Patek Philippe president: “Baselworld needs to be aligned with SIHH”


Patek Philippe’s president Thierry Stern has called on the organizers of global watch exhibitions, Baselworld and SIHH, to work together to align the dates of their respective shows.

Baselworld is traditionally held towards the end of March, while Geneva-based SIHH takes place early in January.

Baselworld is currently facing mounting pressure on the back of high profile companies like Swatch Group, Raymond Weil and Maurice Lacroix withdrawing from its 2019 exhibition, but Stern still believes that the show can play a key role in the future.


In a wide-ranging interview with Reuters yesterday, he insisted that the show is still an important platform for Patek Philippe to meet retailers and journalists, “but the dates need to be aligned with the Geneva watch fair [SIHH], that is key to the show’s future success.”

With Stern’s word always carrying significant clout in the watch industry, and on the back of withdrawals from SIHH in the form of Richard Mille and Audemars Piguet, there will be increasing pressure on both exhibitions’ management teams to bang heads together and find a solution that benefits both themselves and also the wider watch world.

Stern also spoke positively about its global business in light of data from the Federation of the Swiss Watch Industry that showed Swiss watch exports being down year-on-year for the month of September, which is the first monthly fall since April 2017.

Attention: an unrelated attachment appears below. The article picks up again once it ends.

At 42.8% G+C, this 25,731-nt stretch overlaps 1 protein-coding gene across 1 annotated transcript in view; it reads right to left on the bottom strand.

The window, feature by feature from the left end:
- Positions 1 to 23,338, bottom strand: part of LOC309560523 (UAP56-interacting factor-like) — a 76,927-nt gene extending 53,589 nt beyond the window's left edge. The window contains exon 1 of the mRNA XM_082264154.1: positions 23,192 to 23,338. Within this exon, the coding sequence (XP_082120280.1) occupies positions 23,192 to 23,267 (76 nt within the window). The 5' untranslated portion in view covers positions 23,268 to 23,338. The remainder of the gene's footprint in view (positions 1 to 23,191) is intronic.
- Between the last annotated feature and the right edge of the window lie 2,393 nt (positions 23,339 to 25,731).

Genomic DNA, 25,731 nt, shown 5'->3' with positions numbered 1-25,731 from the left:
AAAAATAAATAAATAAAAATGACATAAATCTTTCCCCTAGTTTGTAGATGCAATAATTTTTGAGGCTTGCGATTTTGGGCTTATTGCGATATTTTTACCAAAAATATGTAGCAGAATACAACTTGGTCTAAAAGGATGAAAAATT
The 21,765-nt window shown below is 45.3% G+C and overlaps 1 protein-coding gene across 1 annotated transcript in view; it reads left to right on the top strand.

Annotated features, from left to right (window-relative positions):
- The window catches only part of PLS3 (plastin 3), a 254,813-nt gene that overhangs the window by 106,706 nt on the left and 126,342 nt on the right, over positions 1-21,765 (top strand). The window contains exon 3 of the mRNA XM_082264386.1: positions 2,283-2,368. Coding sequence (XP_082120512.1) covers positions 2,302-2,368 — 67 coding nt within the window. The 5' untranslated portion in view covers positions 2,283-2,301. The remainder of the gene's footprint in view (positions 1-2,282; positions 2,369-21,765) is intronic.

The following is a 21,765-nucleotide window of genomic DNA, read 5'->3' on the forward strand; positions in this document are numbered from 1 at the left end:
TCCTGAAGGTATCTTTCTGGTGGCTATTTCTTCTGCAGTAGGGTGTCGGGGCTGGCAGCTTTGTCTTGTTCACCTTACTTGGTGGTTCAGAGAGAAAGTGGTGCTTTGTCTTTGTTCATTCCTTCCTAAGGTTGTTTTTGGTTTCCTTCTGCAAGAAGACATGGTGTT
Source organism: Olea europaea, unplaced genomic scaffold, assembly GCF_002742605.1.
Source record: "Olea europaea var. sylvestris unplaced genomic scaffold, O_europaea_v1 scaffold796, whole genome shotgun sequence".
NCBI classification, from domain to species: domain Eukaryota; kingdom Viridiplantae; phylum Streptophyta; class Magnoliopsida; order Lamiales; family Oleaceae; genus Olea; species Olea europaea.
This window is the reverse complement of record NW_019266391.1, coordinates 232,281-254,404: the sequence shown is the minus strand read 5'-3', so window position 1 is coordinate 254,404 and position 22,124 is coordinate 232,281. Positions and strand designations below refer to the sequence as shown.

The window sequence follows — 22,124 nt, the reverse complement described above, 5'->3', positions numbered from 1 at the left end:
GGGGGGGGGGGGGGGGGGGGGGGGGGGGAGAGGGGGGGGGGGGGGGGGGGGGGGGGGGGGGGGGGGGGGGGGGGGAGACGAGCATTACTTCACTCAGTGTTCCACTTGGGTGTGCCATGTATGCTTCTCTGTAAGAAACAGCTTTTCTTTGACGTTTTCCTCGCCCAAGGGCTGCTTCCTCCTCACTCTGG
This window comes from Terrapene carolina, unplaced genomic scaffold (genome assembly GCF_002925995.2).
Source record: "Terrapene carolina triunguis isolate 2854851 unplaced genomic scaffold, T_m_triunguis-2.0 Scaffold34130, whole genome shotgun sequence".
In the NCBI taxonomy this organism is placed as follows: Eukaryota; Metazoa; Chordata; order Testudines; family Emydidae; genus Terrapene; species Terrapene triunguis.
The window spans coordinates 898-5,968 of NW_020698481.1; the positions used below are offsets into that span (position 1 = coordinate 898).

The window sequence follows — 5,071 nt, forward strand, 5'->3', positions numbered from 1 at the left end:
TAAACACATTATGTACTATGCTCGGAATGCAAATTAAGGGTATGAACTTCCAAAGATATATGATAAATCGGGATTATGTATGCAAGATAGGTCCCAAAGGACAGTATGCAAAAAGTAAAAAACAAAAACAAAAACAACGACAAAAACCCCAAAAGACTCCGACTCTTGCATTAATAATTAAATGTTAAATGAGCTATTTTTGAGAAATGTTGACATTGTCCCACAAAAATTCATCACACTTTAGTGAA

He specifically quashed concerns about a slowdown in China at the luxury end of the market, saying: “domestic Chinese demand is rising steadily, we sell more watches every month.”

Finally, there was good news for Patek Philippe’s retail partners, as Stern said that it has no plans to follow the increasingly popular model among watch brands of ditching retailers in favour of mono-brand boutiques and direct ecommerce.

“Our expertise is in producing watches, we do not have the ambition to control our entire distribution worldwide,” he said, adding that it was too much of a risk to have too many proprietary stores or to take the whole distribution process in-house.

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